VPN Articles and News

BBC iPlayer Starts Blocking VPNs

Wednesday, February 24th, 2016

BBC iPlayer is an extremely popular On-Demand streaming, radio and catch-up service offered by BBC. The service is by far the most popular streaming service within United Kingdom since more than 45% of British internet users access it on a regular basis. While the service is officially available only to those who are based in UK, millions of people from all over the world access it through IP masking tools such as proxies and Virtual Private Networks (VPNs). However, if the recent reports are to be believed, BBC has now begun to block VPN and proxy users from accessing the iPlayer service.

BBC’s move doesn’t really come as a surprise since the iPlayer service is not exactly free but is funded by licensing fees which is paid by the British viewers. A recent survey carried out by GlobalWebIndex shows that BBC iPlayer is being accessed by 60 million people from outside UK, including 38.5 million viewers from China alone. The survey interviewed more than 47,000 people from United States, China, Japan, France, Germany and India and found that 1-8% of the surveyed people in each country were accessing iPlayer via VPNs or proxies. The sheer number of people accessing the service from outside UK borders may have finally galvanized BBC into action to take such a drastic step.

BBC’s decision to ban VPNs comes soon after the company decided to pull plug on the international version of iPlayer. The international version was available in selected territories like Europe, Canada and Australia and made programs like Doctor Who, Top Gear and Sherlock available to the outside world. The closure of the international version may be an indication that BBC is trying to generate more revenue by tying up with streaming providers like Netflix and Hulu rather than directly offering its content to the international viewers.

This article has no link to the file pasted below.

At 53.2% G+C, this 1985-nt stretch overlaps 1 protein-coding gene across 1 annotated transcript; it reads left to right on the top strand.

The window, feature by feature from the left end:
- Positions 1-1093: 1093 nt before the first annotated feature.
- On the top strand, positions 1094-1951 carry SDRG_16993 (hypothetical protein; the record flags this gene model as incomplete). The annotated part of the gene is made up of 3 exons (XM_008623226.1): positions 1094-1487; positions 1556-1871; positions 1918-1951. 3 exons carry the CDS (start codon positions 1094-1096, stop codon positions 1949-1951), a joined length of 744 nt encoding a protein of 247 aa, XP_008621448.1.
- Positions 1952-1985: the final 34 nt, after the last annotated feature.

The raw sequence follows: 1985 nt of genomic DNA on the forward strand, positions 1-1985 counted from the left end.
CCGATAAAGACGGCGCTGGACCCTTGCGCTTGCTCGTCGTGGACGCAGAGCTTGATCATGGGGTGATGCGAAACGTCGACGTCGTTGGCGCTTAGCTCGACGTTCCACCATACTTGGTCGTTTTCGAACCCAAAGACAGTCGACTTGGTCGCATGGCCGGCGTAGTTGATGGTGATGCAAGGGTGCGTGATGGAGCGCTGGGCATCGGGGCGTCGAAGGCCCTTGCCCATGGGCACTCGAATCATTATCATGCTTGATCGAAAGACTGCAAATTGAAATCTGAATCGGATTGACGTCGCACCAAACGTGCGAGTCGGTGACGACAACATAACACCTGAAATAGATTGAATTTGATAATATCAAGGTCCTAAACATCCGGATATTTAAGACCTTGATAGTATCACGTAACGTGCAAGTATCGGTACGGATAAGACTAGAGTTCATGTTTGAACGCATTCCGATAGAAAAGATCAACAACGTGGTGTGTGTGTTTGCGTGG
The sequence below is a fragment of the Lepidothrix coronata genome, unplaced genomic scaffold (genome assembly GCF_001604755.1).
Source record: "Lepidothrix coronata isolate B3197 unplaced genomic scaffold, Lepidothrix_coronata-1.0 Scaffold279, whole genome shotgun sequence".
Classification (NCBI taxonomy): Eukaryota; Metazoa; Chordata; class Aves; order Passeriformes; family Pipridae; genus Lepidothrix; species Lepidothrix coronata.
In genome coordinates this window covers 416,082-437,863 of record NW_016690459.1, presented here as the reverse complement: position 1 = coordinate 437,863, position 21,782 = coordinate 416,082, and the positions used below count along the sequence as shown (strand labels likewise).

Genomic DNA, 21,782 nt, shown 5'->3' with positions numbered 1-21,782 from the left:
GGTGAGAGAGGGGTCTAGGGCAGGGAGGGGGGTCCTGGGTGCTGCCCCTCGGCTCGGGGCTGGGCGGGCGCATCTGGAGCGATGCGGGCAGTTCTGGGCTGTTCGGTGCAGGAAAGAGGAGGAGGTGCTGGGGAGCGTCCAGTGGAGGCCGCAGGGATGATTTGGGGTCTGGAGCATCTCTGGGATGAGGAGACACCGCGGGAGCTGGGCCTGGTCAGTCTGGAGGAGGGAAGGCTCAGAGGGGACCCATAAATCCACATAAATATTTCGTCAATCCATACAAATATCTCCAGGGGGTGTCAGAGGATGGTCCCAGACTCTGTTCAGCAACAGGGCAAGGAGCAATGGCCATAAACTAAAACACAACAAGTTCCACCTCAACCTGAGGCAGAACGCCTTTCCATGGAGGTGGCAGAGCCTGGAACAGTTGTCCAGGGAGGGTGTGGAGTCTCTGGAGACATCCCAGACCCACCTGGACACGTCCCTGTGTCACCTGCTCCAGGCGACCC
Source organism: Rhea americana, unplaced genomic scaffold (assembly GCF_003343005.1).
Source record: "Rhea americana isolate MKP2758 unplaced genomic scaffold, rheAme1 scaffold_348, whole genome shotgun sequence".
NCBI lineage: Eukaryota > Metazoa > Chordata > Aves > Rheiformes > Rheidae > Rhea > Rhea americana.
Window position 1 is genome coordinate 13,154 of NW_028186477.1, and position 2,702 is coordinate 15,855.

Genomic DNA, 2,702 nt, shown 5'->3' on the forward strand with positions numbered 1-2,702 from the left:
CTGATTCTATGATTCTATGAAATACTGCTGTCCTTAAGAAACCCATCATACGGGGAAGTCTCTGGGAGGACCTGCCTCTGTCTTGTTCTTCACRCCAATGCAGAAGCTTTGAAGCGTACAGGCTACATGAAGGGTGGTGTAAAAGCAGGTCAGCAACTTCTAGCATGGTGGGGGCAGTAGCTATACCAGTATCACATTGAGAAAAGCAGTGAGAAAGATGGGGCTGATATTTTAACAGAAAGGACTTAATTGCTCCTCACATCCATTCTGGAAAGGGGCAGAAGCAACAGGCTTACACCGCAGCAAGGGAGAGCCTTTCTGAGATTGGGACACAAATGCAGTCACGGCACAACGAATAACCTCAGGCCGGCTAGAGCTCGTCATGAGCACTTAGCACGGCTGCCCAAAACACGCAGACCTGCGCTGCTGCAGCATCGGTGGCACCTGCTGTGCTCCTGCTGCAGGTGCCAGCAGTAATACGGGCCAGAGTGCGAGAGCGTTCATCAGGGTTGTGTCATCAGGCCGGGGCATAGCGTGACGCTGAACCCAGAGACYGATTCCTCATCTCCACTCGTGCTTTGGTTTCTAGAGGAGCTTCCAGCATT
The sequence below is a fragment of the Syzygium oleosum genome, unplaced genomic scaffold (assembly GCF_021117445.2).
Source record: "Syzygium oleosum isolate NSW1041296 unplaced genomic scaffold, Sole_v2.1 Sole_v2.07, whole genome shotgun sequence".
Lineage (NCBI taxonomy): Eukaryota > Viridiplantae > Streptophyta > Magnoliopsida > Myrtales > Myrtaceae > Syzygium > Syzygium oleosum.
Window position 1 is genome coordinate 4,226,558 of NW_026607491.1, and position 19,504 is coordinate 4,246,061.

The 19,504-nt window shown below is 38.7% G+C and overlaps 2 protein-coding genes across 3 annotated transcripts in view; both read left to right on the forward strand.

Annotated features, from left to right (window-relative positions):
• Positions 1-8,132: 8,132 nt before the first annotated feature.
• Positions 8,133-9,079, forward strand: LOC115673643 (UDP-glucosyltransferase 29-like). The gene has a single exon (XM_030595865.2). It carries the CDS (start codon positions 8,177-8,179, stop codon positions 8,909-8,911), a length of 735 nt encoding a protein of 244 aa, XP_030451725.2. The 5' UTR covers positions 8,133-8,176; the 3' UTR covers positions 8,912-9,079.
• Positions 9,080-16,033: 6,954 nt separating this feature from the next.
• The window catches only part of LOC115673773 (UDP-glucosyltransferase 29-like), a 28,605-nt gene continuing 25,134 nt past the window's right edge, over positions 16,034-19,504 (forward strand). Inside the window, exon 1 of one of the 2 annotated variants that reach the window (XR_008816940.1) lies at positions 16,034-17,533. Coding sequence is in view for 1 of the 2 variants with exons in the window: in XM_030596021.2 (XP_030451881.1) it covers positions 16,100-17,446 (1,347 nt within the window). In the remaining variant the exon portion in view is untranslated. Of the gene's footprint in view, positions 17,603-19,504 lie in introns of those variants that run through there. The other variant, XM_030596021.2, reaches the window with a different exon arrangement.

BBC has defended its move to block VPNs as a step towards curbing piracy. While the decision is meant to prevent overseas viewers from watching BBC shows without paying a license fees, the move could also affect people who are based in UK but use either satellite broadband or a VPN service for security reasons. The company has admitted that it doesn’t have the technical capability to distinguish genuine users based in UK who might be using VPNs from freeloaders who are accessing the service from an overseas location through an IP masking service. It is also not currently clear whether UK expats or frequent fliers located outside UK but who pay for the service would be affected by the move.

BBC’s decision has certainly caught VPN providers by surprise but many companies like IPVanish and TorGuard have already taken steps to render the ban ineffective. VPN providers can bypass the roadblocks set up by BBC simply by adding a new server with an entirely new pool of IPs. However, such measures may not last long if BBC is quick enough to identify the new set of IPs and block them as well. While other On-Demand providers have not yet started following BBC’s lead, they may do so if the company is able to implement the ban effectively.

    February 24, 2016

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